Roger Federer after Geneva failure: 'It was a joke, and I have to improve that'

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Roger Federer after Geneva failure: 'It was a joke, and I have to improve that'

The 20-time Major champion Roger Federer had to miss the entire 2020 season after the Australian Open, dealing with a severe knee injury and undergoing two surgeries in February and May. After 13 long months, the Swiss hit the court again this March in Doha, beating Daniel Evans in three tight sets before wasting a match point against Nikoloz Basilashvili in the quarters.

Taking more time off the court, Federer signed to play at home in Geneva in May and suffered a 6-4, 4-6, 6-4 loss to Pablo Andujar despite a solid effort and a lead in the decider. Federer got broken at 4-5 in the opening set and raised his level in the second, losing five points behind the initial shot and seizing a break at 1-1 to forge the advantage.

Serving well in the rest of the set, Federer closed it in game ten and gathered momentum ahead of the decider, where he raced into a 4-2 advantage.

Roger Federer made changes ahead of Roland Garros in comparison to Geneva.

In only his second loose service game of the match, Federer got broken at 4-3 when Andujar placed a forehand winner to bring more drama and extend his chances.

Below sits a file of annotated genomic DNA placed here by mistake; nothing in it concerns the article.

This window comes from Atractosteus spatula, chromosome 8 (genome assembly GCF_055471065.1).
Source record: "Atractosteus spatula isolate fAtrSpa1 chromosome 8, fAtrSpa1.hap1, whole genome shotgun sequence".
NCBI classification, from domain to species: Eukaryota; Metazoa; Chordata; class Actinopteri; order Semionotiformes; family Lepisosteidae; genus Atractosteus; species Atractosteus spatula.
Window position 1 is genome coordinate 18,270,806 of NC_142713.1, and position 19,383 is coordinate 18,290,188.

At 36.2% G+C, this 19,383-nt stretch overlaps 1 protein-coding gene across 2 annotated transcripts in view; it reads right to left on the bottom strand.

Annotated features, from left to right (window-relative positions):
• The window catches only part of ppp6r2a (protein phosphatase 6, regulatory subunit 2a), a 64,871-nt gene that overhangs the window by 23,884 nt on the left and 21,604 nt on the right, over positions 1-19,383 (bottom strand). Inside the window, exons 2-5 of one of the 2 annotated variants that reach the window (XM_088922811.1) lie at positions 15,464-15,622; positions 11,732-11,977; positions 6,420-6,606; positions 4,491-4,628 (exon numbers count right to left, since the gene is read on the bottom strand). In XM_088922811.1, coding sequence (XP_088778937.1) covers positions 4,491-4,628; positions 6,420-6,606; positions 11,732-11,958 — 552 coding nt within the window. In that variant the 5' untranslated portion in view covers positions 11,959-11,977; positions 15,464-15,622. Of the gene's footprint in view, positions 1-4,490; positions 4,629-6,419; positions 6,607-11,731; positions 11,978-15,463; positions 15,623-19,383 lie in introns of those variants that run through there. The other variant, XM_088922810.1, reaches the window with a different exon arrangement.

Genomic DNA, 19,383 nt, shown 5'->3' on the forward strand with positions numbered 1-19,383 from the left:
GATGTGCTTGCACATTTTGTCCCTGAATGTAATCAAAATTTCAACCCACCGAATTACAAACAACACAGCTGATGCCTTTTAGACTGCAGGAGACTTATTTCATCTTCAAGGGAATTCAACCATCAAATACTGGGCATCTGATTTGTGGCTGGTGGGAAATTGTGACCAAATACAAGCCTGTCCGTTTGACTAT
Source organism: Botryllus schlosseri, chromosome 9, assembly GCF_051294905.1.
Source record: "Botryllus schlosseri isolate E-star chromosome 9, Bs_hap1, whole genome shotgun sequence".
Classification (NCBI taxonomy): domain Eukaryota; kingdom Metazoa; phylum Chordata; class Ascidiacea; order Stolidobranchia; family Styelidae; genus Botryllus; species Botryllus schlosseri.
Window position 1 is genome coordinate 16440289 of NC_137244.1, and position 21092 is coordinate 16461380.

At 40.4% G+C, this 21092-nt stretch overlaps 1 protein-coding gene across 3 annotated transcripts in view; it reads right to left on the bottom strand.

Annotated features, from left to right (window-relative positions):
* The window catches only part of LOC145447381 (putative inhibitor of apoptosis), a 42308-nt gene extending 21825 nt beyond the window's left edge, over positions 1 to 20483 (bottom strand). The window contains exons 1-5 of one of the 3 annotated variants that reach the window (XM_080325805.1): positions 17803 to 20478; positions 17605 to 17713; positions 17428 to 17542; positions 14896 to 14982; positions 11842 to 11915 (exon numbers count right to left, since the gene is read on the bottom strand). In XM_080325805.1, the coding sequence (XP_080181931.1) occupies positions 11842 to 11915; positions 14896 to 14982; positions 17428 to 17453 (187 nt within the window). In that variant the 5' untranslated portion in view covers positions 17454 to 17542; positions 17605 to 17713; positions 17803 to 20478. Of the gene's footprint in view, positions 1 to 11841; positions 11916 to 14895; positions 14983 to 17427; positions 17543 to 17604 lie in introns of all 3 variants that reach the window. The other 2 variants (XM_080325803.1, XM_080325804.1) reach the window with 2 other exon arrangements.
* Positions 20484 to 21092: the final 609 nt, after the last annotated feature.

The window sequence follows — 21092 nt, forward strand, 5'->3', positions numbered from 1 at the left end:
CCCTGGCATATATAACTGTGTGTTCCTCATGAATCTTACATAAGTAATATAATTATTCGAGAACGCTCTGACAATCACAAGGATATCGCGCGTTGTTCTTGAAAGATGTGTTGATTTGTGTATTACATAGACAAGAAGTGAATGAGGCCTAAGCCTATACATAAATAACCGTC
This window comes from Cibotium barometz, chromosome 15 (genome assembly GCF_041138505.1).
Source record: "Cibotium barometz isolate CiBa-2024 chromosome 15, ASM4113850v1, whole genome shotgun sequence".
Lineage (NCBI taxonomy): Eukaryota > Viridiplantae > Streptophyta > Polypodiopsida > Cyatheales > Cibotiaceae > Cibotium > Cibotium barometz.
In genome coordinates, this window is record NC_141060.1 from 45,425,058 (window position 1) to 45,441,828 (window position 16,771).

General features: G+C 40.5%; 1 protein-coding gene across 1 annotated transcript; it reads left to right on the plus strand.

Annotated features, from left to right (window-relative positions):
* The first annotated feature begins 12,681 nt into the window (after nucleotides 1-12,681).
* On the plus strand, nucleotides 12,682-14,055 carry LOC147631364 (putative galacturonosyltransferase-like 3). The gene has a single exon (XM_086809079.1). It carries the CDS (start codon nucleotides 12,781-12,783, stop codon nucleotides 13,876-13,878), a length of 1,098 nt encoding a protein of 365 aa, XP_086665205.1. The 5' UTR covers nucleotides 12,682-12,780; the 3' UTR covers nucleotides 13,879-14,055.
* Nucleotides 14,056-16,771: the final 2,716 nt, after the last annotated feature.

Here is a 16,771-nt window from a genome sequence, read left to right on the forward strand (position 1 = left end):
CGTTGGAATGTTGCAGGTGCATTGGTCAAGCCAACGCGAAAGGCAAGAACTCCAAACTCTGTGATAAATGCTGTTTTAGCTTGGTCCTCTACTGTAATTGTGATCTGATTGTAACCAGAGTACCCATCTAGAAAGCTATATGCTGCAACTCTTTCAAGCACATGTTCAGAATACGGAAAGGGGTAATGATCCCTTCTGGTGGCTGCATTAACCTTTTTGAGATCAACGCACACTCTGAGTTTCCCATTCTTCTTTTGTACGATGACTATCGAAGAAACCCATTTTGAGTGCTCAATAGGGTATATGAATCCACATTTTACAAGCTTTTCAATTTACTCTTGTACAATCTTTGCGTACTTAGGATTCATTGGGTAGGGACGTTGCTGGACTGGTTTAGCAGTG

Losing ground in those moments, Roger suffered another break at 4-5, saving the first two break chances with winners before falling on the third to finish on the losing side. Eager to improve his game, Federer played on a much higher level in the Roland Garros first match, storming over Denis Istomin 6-2, 6-4, 6-3 in an hour and 33 minutes.

Playing aggressive tennis on both serve and return, Roger dominated the shortest exchanges and kept the initial shot safe. The Swiss dropped only 13 points and delivered five breaks to move over the top in style and score the first Major victory since the last year's Australian Open quarter-final.

After the match, Federer said he had to fix Geneva mistakes and play closer to the baseline and control the rallies. "I promised myself that I would not be as far behind the baseline on the return as I did in Geneva; it was a complete joke.

I was not feeling well there and wanted to try it with the sledgehammer. I have more clarity in my head now," Roger Federer said.